At the outset, I must acknowledge that the subject of this column, the power of disappointment, is not my original idea. I came upon it while reading Gordon Marino's essay, "In Praise of Disappointment," in the June 27 issue of the Chronicle of Higher Education. Marino is a professor of philosophy at St. Olaf College.
As I read the essay, I recalled that many years ago, as I worked hard at being an existentialist in graduate school, I stumbled upon a comment Abraham Lincoln made during his address at New Salem, Ill., on March 9, 1832: "If the good people, in their wisdom, shall see fit to keep me in the background, I have been too familiar with disappointments to be very much chagrined."
As I interpreted Lincoln at the time, he had assessed disappointment for what it is: a valuable tool for recognizing and accepting life's realities. From all I have read, Lincoln held few, if any, illusions about himself and the world around him.
I am newly attracted to the subject of disappointment because of the euphoria and pronouncements of "hope and change" surrounding the presidential campaign of Sen. Barack Obama. Frankly, I have little regard for Obama's campaign because of its inherent falsity.
In the end, much of it will disappoint millions of devotees because it has no room for failure and lost hope. Obama will not deliver on many promises, and many supporters will find themselves stung by hopelessness.
In his book, The Importance of Disappointment, sociologist and psychologist Ian Craib discusses the strength of recognizing disappointment: "The first duty of the human sciences is perhaps to hold on to both sides of the equation: that life can be good and made better, and that life ends in the ultimate disappointment of death. There is much in our modern world that increases disappointment and at the same time encourages us to hide from it: to act as if what is good in life does not entail the bad —for example … that we can grow without pain and loss, and in the end that we can grow without dying."
With Obama and his supporters distancing themselves from everything deemed negative, reality and truth are the real casualties.
Hope and change mean that we must be "relentlessly positive," to use Marino's expression. We must be upbeat. We must smile. We must not complain. We must not criticize, even when criticism hits the mark. We must stifle bad news or, at the very least, condemn bad news as being perverse. We are being asked to look the other way. We are even pretending that Obama is "post-racial," that the entire nation will move beyond race.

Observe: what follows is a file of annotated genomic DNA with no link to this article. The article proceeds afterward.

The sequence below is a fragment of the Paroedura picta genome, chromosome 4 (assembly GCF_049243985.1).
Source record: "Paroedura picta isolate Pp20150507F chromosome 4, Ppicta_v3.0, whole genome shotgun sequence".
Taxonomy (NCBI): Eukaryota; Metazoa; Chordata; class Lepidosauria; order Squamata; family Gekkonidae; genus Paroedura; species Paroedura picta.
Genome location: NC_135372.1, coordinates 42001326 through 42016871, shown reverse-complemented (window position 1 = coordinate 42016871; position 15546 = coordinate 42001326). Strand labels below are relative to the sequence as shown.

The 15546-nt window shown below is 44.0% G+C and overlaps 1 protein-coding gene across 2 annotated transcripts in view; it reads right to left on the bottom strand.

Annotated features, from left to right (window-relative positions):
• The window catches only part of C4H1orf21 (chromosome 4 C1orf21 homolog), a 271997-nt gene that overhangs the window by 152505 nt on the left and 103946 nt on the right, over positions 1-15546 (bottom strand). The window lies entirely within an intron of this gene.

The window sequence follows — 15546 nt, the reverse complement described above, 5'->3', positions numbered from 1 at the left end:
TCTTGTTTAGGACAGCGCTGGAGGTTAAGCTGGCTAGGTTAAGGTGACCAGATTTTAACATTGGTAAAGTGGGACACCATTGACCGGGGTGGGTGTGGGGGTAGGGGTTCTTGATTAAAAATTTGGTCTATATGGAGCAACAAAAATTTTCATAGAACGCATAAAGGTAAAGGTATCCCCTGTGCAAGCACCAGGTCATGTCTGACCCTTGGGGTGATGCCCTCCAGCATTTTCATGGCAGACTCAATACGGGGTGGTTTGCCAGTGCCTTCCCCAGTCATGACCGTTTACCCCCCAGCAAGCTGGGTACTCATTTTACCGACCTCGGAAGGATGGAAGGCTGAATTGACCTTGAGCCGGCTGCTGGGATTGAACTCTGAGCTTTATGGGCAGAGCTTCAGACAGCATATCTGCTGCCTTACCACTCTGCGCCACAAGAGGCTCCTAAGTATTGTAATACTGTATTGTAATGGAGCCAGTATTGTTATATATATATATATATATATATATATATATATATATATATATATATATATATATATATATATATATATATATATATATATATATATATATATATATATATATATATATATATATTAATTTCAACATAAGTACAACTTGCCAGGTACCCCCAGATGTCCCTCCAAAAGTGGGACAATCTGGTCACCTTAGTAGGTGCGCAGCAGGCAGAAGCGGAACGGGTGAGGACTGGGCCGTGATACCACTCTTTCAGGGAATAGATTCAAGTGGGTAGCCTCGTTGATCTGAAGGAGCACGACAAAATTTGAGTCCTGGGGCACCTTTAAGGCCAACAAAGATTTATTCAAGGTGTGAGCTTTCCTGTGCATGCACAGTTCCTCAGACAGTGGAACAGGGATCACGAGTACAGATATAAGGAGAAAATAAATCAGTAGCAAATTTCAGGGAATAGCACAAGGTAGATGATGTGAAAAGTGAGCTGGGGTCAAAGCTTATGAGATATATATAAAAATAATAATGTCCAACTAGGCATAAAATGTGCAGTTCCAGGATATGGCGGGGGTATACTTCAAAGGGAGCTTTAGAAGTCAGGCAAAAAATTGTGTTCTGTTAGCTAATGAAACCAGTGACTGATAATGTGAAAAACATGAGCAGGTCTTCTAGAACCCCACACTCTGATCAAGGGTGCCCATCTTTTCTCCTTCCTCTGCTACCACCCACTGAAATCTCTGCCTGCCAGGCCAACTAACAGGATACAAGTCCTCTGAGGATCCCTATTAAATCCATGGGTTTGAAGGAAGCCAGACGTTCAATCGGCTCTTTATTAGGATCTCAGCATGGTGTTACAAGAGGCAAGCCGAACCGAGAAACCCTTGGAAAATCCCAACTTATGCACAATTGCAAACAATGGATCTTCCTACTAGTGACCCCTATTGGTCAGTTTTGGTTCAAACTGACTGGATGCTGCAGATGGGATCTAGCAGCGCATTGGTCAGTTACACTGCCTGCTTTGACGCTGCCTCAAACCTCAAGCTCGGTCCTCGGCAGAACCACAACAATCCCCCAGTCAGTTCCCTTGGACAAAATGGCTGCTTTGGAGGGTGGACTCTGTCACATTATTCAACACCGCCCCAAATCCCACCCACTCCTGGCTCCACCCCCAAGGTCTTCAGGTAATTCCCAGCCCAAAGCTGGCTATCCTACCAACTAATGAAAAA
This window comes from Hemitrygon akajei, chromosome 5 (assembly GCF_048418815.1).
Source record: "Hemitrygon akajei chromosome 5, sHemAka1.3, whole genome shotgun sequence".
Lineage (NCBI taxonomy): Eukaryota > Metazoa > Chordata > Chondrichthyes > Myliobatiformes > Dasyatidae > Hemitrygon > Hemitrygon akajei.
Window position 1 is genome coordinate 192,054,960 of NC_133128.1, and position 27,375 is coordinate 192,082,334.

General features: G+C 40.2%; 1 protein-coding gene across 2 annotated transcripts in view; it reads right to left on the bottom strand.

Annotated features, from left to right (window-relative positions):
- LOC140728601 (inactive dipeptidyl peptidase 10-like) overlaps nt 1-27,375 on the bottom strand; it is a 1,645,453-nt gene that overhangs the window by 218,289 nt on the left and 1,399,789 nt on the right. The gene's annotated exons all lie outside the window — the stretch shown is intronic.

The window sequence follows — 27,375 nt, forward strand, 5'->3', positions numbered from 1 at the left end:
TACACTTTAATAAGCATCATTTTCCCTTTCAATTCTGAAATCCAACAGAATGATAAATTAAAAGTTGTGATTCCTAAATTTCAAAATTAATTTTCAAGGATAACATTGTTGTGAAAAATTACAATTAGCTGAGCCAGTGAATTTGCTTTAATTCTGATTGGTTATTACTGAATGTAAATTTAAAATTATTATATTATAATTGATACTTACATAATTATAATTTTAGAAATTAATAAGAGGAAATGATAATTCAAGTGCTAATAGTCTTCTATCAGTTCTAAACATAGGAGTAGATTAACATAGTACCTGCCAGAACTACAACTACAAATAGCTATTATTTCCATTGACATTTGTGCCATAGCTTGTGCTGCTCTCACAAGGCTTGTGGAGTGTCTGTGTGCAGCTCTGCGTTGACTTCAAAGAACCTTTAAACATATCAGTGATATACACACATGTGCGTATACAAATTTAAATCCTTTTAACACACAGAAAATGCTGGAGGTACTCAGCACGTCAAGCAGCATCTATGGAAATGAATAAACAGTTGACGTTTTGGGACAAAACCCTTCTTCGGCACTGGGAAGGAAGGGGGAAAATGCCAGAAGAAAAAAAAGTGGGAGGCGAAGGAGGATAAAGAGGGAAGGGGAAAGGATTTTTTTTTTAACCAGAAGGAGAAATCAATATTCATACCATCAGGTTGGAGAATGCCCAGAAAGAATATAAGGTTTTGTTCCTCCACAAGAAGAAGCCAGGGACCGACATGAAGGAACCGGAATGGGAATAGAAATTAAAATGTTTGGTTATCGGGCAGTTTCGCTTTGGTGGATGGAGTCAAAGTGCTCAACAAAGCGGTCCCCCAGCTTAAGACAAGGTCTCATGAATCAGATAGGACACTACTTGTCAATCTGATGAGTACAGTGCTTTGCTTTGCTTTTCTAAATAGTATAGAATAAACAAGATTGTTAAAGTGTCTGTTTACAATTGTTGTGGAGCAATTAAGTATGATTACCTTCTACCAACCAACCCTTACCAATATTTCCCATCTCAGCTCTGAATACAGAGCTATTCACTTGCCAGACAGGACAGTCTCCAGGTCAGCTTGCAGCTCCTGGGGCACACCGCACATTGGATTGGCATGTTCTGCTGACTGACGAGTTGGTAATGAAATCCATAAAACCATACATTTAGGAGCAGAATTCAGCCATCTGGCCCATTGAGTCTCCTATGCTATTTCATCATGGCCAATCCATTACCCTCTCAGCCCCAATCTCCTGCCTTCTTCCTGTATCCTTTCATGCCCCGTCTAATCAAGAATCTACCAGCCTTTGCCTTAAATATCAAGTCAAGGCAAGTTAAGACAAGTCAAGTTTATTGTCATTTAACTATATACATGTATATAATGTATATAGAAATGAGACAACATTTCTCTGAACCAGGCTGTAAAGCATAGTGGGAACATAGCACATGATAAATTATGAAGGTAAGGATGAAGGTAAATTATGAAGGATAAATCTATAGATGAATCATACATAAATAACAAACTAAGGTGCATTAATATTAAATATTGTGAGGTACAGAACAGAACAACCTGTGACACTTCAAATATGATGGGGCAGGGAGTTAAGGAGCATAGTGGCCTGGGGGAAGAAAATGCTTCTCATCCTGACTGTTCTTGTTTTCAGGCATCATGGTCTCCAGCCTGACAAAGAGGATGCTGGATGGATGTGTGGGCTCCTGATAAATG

We are in for some big disappointments because we refuse to accept the simple truth that Obama is a phenomenon ("any extremely unusual or extraordinary thing or occurrence") that has little, if anything, to do with the everyday realities of American life.
I am stunned at the speed at which we are running from disappointments. As Marino says, however, we should not run from disappointments because they "forge our lives much as hurricanes sculpt the shape of trees that survive them."
Each day, I am accused of being negative. What my accusers do not know is that my apparent negativity is a refusal to relinquish my grip on the wisdom of the past — a wisdom that tells me that every experience, even a so-called bad one, is a source of learning, an opportunity for individual growth.
As the nation faces uniquely grave problems during this presidential election season, we would do well to come to terms with what I predict will be some serious disappointments. Hopes will be dashed, and some change will amount to no more than recycled efforts of the recent past.
Marino aptly describes the power of respecting disappointment: "We would have a stronger sense of solidarity if, much as the ancients bowed before fate, we paid disappointment its due and did not put so much pressure on one another to powder over our scars."
I will add that we would be far better voters, if, like Lincoln, each of us became too familiar with disappointments to be very much chagrined when we do not experience the hope and change we wished for.